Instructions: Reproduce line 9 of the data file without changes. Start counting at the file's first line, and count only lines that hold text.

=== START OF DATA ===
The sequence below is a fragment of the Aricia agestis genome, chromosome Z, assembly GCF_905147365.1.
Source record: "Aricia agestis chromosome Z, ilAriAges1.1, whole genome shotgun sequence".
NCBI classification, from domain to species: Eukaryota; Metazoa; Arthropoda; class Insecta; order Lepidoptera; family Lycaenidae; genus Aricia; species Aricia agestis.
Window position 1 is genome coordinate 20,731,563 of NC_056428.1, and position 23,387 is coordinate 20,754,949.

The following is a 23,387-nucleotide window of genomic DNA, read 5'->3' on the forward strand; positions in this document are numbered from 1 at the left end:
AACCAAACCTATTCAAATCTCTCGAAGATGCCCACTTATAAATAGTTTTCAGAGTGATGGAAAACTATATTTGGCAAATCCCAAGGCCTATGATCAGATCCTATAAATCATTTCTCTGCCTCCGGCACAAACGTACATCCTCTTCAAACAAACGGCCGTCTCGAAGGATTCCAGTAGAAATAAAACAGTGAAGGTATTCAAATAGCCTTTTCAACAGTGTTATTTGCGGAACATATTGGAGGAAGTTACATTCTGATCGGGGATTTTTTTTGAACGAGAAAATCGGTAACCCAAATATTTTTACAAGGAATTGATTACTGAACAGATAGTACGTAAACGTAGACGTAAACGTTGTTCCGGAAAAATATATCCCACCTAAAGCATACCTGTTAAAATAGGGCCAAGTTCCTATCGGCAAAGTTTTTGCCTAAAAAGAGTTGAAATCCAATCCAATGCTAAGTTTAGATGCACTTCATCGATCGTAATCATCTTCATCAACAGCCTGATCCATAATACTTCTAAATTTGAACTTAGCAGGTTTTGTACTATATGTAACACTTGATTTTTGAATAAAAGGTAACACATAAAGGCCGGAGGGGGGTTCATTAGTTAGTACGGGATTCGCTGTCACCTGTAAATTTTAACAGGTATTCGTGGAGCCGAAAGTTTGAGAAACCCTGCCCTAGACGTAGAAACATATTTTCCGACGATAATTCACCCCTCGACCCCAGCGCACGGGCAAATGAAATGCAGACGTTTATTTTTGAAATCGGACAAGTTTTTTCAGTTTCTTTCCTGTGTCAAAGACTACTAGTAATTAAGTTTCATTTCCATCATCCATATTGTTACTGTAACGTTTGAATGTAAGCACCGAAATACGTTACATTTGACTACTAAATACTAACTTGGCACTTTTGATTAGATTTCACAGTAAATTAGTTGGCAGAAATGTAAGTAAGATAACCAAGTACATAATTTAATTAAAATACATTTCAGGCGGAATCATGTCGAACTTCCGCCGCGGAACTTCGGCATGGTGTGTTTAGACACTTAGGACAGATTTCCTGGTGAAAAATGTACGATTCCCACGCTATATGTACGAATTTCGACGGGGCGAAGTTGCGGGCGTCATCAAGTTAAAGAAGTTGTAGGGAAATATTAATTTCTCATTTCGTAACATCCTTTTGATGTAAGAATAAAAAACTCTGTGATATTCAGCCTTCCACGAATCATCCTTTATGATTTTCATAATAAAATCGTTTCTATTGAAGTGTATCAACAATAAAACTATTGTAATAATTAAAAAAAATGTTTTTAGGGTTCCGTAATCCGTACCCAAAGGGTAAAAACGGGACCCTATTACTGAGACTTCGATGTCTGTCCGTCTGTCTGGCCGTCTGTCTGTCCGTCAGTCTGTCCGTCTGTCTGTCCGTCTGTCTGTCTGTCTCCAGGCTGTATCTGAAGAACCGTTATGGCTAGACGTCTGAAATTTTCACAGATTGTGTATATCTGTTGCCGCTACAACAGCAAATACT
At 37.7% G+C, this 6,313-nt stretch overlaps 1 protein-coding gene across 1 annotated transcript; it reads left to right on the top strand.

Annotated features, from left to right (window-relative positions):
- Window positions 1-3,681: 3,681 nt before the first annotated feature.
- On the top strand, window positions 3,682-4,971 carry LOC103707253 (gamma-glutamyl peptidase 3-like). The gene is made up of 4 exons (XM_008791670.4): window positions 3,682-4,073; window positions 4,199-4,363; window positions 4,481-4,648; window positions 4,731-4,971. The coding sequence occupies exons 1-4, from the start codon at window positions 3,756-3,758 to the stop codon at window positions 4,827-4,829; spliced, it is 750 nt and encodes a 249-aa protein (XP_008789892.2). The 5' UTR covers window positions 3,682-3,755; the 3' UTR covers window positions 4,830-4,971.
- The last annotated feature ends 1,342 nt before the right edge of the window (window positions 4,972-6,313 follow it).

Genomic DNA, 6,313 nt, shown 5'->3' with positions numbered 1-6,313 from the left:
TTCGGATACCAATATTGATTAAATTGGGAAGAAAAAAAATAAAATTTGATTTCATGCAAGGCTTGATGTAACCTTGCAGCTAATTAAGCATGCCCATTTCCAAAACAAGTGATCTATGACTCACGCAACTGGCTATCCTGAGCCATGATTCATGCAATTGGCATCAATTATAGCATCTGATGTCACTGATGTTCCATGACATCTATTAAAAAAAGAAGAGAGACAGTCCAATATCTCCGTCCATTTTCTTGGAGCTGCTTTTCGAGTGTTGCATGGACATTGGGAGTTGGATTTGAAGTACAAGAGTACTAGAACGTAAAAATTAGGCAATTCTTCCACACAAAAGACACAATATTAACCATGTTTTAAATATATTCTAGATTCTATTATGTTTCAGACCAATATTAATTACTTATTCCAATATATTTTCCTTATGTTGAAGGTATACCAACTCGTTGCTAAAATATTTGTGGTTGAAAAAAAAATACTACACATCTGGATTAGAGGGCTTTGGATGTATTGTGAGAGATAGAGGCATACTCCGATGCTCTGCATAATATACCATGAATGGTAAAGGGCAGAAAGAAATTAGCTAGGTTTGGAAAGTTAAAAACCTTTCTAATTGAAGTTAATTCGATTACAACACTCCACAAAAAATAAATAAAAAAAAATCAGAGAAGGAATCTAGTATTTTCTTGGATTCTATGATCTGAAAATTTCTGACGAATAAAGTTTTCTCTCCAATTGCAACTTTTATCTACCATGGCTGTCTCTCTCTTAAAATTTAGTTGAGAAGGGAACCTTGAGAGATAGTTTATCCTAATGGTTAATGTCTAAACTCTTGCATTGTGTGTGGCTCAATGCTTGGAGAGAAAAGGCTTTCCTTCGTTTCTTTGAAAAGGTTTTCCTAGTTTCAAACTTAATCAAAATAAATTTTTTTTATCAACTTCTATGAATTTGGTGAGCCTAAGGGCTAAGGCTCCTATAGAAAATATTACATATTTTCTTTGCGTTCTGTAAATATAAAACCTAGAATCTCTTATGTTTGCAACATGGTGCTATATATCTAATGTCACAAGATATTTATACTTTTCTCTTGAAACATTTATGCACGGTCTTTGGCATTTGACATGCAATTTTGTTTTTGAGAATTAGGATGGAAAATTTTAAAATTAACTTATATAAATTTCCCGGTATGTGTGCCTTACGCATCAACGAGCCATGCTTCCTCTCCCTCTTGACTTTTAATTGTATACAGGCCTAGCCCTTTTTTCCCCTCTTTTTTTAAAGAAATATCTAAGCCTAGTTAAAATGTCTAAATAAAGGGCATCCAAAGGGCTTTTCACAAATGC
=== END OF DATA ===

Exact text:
- Window positions 1-3,681: 3,681 nt before the first annotated feature.